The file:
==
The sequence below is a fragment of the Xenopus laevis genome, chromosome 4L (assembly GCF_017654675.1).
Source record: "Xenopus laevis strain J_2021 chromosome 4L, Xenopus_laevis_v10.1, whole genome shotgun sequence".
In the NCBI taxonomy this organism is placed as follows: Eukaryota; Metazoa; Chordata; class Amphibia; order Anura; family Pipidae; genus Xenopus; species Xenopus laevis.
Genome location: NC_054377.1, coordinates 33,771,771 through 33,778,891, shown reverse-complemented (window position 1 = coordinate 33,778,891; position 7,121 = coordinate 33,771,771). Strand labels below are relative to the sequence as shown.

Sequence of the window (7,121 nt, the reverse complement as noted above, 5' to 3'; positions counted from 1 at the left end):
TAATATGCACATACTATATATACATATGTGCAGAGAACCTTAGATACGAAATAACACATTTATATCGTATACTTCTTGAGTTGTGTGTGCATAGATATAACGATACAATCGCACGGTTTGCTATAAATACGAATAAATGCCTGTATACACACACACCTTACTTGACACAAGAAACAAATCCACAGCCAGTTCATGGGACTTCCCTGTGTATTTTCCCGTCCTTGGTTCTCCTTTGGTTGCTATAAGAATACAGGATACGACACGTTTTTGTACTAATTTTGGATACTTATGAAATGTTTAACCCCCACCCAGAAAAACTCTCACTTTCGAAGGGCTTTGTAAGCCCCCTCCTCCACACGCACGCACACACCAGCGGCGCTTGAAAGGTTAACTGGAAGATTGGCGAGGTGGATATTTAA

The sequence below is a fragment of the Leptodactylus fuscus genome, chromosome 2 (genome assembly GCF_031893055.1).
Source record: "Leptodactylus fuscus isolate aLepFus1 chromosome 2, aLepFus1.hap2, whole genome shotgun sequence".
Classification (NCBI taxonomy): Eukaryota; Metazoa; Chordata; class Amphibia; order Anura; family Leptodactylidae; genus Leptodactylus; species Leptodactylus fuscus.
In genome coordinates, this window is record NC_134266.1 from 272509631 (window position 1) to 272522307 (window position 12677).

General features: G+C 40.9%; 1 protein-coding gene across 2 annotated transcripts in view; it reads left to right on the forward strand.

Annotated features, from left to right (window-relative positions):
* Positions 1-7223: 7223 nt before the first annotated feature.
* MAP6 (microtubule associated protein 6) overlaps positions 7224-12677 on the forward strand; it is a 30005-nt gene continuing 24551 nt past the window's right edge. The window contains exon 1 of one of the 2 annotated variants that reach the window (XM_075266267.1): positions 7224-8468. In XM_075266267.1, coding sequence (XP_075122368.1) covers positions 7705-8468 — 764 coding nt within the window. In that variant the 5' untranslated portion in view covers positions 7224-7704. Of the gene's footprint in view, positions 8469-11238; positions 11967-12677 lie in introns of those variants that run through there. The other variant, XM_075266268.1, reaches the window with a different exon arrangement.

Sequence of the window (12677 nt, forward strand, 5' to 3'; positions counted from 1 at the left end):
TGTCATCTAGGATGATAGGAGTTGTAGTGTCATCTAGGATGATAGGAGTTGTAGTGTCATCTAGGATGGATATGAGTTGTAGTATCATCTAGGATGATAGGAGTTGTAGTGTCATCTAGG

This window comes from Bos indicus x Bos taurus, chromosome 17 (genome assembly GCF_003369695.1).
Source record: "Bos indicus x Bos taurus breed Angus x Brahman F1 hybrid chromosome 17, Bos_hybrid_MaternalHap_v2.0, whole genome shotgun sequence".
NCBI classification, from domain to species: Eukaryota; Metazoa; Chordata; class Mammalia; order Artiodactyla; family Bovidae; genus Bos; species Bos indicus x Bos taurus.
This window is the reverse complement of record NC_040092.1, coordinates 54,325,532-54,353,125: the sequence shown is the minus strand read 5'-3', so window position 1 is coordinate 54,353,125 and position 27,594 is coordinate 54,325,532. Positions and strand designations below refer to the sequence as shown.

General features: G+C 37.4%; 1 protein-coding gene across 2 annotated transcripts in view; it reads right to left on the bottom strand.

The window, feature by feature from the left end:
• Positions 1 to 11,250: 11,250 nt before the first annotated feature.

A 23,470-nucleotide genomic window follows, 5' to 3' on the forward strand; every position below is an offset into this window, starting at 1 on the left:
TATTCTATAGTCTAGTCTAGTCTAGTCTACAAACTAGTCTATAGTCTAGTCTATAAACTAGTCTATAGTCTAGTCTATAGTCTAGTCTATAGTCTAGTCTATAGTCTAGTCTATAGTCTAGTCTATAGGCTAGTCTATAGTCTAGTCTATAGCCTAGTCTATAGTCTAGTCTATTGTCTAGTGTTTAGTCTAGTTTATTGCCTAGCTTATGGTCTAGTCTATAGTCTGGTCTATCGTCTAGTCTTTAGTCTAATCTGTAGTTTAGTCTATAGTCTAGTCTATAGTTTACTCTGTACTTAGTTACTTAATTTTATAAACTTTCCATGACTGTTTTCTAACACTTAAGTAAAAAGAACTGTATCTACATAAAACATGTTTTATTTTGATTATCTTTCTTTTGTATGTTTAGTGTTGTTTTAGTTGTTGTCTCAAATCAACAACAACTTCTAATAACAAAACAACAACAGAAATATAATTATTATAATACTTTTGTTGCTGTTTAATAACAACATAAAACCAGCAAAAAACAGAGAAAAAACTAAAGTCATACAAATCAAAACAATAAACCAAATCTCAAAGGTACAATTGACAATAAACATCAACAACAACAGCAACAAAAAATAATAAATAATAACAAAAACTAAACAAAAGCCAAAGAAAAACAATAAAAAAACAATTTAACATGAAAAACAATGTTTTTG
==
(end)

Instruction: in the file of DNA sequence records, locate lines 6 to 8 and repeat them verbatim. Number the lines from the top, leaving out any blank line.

TAATATGCACATACTATATATACATATGTGCAGAGAACCTTAGATACGAAATAACACATTTATATCGTATACTTCTTGAGTTGTGTGTGCATAGATATAACGATACAATCGCACGGTTTGCTATAAATACGAATAAATGCCTGTATACACACACACCTTACTTGACACAAGAAACAAATCCACAGCCAGTTCATGGGACTTCCCTGTGTATTTTCCCGTCCTTGGTTCTCCTTTGGTTGCTATAAGAATACAGGATACGACACGTTTTTGTACTAATTTTGGATACTTATGAAATGTTTAACCCCCACCCAGAAAAACTCTCACTTTCGAAGGGCTTTGTAAGCCCCCTCCTCCACACGCACGCACACACCAGCGGCGCTTGAAAGGTTAACTGGAAGATTGGCGAGGTGGATATTTAA

The sequence below is a fragment of the Leptodactylus fuscus genome, chromosome 2 (genome assembly GCF_031893055.1).
Source record: "Leptodactylus fuscus isolate aLepFus1 chromosome 2, aLepFus1.hap2, whole genome shotgun sequence".